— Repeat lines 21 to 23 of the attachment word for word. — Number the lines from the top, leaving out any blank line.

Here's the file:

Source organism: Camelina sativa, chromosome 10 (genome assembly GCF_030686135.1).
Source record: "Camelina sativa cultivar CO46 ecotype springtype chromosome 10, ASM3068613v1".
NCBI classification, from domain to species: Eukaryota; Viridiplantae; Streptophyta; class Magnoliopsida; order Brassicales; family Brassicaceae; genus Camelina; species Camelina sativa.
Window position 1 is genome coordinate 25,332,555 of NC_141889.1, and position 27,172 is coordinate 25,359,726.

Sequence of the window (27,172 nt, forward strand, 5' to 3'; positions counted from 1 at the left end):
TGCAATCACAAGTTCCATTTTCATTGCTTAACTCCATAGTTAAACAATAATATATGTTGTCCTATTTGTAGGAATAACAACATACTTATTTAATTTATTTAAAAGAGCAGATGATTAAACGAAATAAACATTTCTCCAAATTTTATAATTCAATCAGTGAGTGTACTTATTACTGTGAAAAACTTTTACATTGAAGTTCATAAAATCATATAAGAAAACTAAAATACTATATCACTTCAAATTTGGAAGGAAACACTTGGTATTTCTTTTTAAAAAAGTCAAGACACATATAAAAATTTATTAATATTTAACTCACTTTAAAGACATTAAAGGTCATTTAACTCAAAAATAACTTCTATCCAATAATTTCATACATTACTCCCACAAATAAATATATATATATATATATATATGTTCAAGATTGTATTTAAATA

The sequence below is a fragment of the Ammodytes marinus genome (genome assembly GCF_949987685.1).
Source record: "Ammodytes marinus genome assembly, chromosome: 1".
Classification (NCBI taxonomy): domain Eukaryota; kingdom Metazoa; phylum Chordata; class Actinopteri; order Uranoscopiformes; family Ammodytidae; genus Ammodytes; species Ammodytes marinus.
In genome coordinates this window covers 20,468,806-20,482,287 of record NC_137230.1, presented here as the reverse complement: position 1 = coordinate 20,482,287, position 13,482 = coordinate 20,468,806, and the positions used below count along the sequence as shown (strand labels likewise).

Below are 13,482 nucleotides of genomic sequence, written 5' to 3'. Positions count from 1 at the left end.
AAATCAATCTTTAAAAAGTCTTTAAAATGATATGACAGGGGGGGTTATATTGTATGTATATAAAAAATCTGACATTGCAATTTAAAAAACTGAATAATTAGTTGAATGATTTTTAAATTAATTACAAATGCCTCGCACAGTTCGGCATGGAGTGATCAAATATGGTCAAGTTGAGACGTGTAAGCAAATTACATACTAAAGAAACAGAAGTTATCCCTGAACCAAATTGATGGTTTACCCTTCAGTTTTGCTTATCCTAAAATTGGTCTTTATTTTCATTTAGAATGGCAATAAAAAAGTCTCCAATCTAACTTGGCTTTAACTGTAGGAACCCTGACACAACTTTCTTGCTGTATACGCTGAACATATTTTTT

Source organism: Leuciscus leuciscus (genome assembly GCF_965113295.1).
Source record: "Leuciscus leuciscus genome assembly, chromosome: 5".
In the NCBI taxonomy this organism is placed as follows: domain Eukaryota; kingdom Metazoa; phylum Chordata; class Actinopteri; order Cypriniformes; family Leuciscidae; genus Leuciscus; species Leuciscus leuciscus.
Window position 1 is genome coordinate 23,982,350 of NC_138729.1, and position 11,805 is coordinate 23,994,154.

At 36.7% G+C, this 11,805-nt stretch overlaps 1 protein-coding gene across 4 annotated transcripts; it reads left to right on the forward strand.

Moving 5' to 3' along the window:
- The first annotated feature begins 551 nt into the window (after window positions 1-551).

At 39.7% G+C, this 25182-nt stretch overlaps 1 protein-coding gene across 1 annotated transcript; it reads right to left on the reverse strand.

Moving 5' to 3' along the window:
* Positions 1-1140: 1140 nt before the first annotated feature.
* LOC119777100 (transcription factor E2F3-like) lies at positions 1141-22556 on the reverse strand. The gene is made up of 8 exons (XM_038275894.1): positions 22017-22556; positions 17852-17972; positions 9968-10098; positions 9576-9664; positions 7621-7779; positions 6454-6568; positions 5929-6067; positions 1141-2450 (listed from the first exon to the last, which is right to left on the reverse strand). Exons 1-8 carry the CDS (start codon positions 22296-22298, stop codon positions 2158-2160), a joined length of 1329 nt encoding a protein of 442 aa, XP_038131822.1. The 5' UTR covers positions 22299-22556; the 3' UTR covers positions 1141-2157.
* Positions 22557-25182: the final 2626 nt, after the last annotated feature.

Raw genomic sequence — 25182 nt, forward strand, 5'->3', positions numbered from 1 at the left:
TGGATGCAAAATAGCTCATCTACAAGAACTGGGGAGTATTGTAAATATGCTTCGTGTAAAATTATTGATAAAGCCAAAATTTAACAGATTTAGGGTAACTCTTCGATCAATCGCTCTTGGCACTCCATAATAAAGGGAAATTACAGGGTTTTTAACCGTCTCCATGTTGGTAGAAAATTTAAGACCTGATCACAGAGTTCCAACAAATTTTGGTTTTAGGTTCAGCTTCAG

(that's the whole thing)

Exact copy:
Moving 5' to 3' along the window:
* Positions 1-1140: 1140 nt before the first annotated feature.
* LOC119777100 (transcription factor E2F3-like) lies at positions 1141-22556 on the reverse strand. The gene is made up of 8 exons (XM_038275894.1): positions 22017-22556; positions 17852-17972; positions 9968-10098; positions 9576-9664; positions 7621-7779; positions 6454-6568; positions 5929-6067; positions 1141-2450 (listed from the first exon to the last, which is right to left on the reverse strand). Exons 1-8 carry the CDS (start codon positions 22296-22298, stop codon positions 2158-2160), a joined length of 1329 nt encoding a protein of 442 aa, XP_038131822.1. The 5' UTR covers positions 22299-22556; the 3' UTR covers positions 1141-2157.